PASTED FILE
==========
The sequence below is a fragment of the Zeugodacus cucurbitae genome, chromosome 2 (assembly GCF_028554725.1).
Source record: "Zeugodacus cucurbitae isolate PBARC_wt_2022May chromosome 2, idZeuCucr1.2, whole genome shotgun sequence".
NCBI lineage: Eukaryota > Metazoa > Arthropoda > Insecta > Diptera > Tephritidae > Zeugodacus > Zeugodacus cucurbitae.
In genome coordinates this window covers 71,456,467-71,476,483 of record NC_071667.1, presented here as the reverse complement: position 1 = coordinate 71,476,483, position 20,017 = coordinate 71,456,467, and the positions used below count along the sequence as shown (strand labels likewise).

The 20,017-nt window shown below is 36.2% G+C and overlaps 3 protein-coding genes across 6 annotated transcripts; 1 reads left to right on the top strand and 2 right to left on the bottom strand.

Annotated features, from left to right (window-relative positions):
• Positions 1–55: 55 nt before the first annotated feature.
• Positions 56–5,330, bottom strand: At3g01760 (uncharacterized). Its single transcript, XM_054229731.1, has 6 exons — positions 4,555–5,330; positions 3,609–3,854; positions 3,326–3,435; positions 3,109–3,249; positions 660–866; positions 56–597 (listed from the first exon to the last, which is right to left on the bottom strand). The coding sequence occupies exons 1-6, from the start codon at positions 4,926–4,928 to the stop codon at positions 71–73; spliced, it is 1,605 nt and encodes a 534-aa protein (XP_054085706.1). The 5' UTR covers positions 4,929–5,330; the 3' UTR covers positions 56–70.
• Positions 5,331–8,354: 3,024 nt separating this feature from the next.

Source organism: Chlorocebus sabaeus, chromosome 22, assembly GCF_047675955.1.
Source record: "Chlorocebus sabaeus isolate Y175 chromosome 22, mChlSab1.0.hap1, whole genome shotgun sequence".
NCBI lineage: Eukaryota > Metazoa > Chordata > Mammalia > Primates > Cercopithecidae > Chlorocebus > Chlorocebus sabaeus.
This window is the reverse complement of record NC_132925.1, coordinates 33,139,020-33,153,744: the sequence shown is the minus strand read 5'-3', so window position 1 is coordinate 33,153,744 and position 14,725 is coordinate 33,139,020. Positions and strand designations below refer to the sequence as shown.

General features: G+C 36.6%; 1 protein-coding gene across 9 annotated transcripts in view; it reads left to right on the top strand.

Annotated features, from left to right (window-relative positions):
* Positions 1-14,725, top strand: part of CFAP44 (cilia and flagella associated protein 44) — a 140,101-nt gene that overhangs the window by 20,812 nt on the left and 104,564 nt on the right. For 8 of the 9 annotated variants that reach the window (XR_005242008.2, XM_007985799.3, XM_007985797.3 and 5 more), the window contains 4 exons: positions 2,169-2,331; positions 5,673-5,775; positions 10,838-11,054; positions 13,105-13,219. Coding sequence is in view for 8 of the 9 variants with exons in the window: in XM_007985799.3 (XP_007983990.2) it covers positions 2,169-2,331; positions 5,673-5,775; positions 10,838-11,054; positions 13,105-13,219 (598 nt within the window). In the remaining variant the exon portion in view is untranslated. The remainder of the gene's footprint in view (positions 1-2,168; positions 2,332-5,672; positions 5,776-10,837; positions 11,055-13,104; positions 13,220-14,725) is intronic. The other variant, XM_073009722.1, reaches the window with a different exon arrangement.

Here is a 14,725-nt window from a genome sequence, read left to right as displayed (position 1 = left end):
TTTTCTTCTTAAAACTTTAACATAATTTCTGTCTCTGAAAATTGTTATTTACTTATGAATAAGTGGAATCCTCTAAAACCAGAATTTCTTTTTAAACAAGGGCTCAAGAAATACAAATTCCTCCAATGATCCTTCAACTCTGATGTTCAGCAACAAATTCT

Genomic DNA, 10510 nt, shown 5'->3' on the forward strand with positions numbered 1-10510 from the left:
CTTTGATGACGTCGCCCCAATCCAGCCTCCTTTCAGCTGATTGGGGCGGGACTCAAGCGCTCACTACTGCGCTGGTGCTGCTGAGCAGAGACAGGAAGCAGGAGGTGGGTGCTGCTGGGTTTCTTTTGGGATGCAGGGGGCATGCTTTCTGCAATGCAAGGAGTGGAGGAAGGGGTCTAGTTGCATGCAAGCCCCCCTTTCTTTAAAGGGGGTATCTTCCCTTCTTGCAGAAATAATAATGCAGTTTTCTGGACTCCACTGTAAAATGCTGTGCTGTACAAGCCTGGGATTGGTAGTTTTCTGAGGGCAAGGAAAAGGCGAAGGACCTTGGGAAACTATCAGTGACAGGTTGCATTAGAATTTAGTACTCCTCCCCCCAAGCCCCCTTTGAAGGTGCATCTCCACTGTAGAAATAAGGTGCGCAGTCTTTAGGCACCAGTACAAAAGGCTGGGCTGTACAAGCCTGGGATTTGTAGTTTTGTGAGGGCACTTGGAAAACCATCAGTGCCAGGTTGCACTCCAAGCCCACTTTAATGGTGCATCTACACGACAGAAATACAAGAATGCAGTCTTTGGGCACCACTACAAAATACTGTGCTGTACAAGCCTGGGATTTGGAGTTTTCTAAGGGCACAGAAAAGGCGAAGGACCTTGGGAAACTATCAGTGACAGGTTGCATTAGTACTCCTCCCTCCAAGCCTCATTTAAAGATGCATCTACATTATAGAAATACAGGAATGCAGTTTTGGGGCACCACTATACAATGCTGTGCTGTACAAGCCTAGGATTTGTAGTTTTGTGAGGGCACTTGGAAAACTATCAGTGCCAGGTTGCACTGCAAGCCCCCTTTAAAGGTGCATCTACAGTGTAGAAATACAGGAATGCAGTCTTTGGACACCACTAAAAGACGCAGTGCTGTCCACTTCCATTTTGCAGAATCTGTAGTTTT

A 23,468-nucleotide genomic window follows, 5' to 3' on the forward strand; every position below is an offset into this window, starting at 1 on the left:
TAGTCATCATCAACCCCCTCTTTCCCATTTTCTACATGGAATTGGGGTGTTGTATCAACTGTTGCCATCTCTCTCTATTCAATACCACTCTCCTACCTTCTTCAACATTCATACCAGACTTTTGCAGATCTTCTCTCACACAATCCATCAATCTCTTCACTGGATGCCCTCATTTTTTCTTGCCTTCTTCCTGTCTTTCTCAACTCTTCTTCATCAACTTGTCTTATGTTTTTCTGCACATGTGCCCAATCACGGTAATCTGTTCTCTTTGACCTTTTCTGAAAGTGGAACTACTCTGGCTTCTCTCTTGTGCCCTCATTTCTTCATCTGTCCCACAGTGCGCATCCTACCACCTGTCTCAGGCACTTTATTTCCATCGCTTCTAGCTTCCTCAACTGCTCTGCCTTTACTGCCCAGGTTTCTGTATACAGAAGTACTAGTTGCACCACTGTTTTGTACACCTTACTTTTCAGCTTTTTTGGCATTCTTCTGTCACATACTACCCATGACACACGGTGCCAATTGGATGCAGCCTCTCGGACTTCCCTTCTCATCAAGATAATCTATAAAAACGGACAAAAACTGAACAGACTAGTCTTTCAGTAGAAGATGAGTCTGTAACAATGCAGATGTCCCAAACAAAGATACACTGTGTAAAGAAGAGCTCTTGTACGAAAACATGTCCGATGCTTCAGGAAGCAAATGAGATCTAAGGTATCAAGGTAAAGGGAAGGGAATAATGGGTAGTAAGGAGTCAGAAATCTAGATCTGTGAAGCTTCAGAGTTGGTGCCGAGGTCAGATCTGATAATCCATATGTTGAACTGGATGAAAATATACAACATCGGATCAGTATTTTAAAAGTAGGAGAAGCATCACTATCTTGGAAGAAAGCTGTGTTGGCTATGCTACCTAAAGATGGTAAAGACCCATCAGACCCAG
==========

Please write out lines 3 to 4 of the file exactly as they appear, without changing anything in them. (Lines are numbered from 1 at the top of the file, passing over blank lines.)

NCBI lineage: Eukaryota > Metazoa > Arthropoda > Insecta > Diptera > Tephritidae > Zeugodacus > Zeugodacus cucurbitae.
In genome coordinates this window covers 71,456,467-71,476,483 of record NC_071667.1, presented here as the reverse complement: position 1 = coordinate 71,476,483, position 20,017 = coordinate 71,456,467, and the positions used below count along the sequence as shown (strand labels likewise).